Being the longest fresh water loch in Britain Loch Awe is 26miles long with over 60 miles of shore line there are endless options for the water enthusiast.You can either bring your own or adjacent Loch Awe Boats hires out canoes, rowing and motor boats. There are full launch facilities and a rescue boat is always on standby.
There are numerous islands with ruined castles, burial sites and secret bays to be explored only by boat. More challenging rivers can be found locally for the white water enthusiast. Ardbrecknish is surrounded by easily accessible sea lochs where the sea kayaker can explore numerous hidden coves and beaches.
Pony trekking is a popular activity in the area allowing the rider to access the many wide open spaces, hillsides and shorelines. There is a wide variety of riding and trekking operators in the Highlands and Islands offering everything from short treks for children and novices to tougher routes for the more experienced.
Increasingly more people are looking to experience wildlife as part of their holiday. Loch Awe is unique in being totally undeveloped with much of the area only accessible by boat or foot. Eagles, ospreys and harriers can be seen overhead with waders, mergansers, ducks and divers feeding in the loch. Blackcock, grouse, wheatear and barn owls fly over the moors. Red and roe deer roam Ardbrecknish while red squirrel and pine marten inhabit the woods and otters swim in the loch. Numerous bats, butterflies, insects and wildflowers abound the moors, fields and loch side.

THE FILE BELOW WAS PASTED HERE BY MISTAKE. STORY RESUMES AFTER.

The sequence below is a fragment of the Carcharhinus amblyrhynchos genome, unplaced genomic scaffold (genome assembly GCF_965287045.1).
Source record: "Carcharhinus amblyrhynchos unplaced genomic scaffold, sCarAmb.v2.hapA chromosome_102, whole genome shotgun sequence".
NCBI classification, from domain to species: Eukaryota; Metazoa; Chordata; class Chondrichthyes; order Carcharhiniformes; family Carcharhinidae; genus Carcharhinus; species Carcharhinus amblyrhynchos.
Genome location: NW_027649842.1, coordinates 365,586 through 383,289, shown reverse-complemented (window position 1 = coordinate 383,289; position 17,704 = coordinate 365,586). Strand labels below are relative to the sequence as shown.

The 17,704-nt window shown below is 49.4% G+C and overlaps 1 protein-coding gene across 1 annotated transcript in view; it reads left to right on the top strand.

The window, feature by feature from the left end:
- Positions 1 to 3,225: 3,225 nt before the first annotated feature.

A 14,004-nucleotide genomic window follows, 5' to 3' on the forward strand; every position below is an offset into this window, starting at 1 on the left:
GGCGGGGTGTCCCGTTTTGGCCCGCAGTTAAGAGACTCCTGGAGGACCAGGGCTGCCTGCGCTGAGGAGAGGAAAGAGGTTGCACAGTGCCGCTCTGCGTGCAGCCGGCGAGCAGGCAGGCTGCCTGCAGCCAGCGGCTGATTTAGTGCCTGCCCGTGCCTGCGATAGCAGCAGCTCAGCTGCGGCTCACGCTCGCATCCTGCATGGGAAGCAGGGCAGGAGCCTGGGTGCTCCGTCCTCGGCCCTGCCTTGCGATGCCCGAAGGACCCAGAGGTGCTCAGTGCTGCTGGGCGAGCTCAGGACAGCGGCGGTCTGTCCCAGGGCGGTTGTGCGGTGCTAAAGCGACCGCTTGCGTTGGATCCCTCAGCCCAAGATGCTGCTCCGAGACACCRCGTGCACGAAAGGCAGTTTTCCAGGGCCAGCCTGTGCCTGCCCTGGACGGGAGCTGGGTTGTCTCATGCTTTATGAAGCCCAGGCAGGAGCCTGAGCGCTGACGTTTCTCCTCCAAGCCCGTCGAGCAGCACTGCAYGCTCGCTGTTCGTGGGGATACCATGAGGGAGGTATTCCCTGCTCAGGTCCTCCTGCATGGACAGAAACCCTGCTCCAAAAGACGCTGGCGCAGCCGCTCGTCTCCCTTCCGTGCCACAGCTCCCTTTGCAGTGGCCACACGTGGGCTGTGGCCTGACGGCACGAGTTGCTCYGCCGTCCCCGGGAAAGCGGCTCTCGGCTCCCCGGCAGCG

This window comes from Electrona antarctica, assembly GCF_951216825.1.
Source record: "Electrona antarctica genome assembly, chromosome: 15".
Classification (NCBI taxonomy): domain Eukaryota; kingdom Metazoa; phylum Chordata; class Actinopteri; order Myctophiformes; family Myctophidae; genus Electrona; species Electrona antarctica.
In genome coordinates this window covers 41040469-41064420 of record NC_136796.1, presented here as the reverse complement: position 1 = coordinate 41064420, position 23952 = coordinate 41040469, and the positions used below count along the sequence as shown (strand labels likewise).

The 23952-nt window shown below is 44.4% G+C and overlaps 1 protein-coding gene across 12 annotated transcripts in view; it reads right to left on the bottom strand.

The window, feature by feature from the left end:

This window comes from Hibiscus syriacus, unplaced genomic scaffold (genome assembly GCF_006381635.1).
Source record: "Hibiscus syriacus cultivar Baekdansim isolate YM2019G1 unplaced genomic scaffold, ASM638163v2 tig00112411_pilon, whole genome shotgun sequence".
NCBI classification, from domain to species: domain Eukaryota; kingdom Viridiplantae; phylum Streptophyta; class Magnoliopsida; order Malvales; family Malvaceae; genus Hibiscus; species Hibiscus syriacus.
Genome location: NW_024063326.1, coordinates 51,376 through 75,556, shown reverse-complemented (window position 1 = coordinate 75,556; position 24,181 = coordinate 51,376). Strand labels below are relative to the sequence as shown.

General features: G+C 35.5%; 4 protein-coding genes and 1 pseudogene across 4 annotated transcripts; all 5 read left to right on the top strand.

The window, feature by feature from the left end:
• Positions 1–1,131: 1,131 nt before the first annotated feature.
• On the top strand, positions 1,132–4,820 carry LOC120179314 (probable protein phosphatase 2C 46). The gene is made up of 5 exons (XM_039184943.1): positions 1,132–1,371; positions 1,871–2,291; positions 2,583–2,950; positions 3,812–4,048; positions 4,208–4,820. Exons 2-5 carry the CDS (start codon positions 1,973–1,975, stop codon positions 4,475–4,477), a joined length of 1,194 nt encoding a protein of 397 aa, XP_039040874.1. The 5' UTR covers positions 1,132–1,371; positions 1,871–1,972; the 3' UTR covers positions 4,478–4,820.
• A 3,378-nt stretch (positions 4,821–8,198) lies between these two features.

A short distance out from the sea lochs and Oban basking sharks, whales, dolphins, seals and the many sea birds can be seen via organised trips.
Loch Awe Boats
Adjacent to Ardbrecknish House. Hire canoes or motorboats for fishing or exploring the islands and castles on loch awe.
Tel. 01866 833256. Mob. 07703 112422.
Local information including walks and places of interest
Inverawe Smokery & Fishing Centre
Learn to fly fish, all ages. Smokery exhibition and shop. Forest and riverside walks.
Based in Onich. White water rafting, canyoning, a real adrenaline rush!
www.verticaldescents.com Tel. 01855821593.
The Ice Factor
Based in Kinlochleven it has various artificial rock climbing faces for all ages and abilities as well as the “ Ice Wall” This is the world’s largest indoor ice climbing wall, again courses for all abilities including novices.
www.ice-factor.co.uk Tel 01855 8311.
High quality quad biking, clay shooting and archery.
www.quadmaniascotland.co.uk Tel. 01369 810289.
Lettershuna Riding Centre